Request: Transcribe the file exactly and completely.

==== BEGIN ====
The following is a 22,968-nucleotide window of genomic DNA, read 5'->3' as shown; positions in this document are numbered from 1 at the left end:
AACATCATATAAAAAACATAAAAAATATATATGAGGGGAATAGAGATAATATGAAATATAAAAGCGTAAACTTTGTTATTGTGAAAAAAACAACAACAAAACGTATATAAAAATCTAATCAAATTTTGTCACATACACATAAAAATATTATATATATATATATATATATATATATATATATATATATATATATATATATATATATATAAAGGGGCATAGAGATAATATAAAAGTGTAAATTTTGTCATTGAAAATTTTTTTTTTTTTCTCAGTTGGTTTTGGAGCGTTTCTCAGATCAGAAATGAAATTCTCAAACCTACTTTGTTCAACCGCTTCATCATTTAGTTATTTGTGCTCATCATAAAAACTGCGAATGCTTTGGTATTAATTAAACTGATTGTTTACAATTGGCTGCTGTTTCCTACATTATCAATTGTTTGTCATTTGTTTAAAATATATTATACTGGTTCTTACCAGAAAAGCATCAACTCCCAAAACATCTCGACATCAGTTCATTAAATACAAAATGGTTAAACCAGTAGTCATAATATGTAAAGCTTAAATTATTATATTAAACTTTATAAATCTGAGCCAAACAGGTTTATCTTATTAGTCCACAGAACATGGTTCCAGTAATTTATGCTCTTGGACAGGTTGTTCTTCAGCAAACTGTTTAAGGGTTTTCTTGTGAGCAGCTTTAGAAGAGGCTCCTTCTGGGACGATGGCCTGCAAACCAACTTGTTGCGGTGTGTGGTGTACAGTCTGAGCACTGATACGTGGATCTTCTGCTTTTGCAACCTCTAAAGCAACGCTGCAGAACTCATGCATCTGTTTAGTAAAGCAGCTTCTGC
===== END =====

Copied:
The following is a 22,968-nucleotide window of genomic DNA, read 5'->3' as shown; positions in this document are numbered from 1 at the left end:
AACATCATATAAAAAACATAAAAAATATATATGAGGGGAATAGAGATAATATGAAATATAAAAGCGTAAACTTTGTTATTGTGAAAAAAACAACAACAAAACGTATATAAAAATCTAATCAAATTTTGTCACATACACATAAAAATATTATATATATATATATATATATATATATATATATATATATATATATATATATATATATATAAAGGGGCATAGAGATAATATAAAAGTGTAAATTTTGTCATTGAAAATTTTTTTTTTTTTCTCAGTTGGTTTTGGAGCGTTTCTCAGATCAGAAATGAAATTCTCAAACCTACTTTGTTCAACCGCTTCATCATTTAGTTATTTGTGCTCATCATAAAAACTGCGAATGCTTTGGTATTAATTAAACTGATTGTTTACAATTGGCTGCTGTTTCCTACATTATCAATTGTTTGTCATTTGTTTAAAATATATTATACTGGTTCTTACCAGAAAAGCATCAACTCCCAAAACATCTCGACATCAGTTCATTAAATACAAAATGGTTAAACCAGTAGTCATAATATGTAAAGCTTAAATTATTATATTAAACTTTATAAATCTGAGCCAAACAGGTTTATCTTATTAGTCCACAGAACATGGTTCCAGTAATTTATGCTCTTGGACAGGTTGTTCTTCAGCAAACTGTTTAAGGGTTTTCTTGTGAGCAGCTTTAGAAGAGGCTCCTTCTGGGACGATGGCCTGCAAACCAACTTGTTGCGGTGTGTGGTGTACAGTCTGAGCACTGATACGTGGATCTTCTGCTTTTGCAACCTCTAAAGCAACGCTGCAGAACTCATGCATCTGTTTAGTAAAGCAGCTTCTGC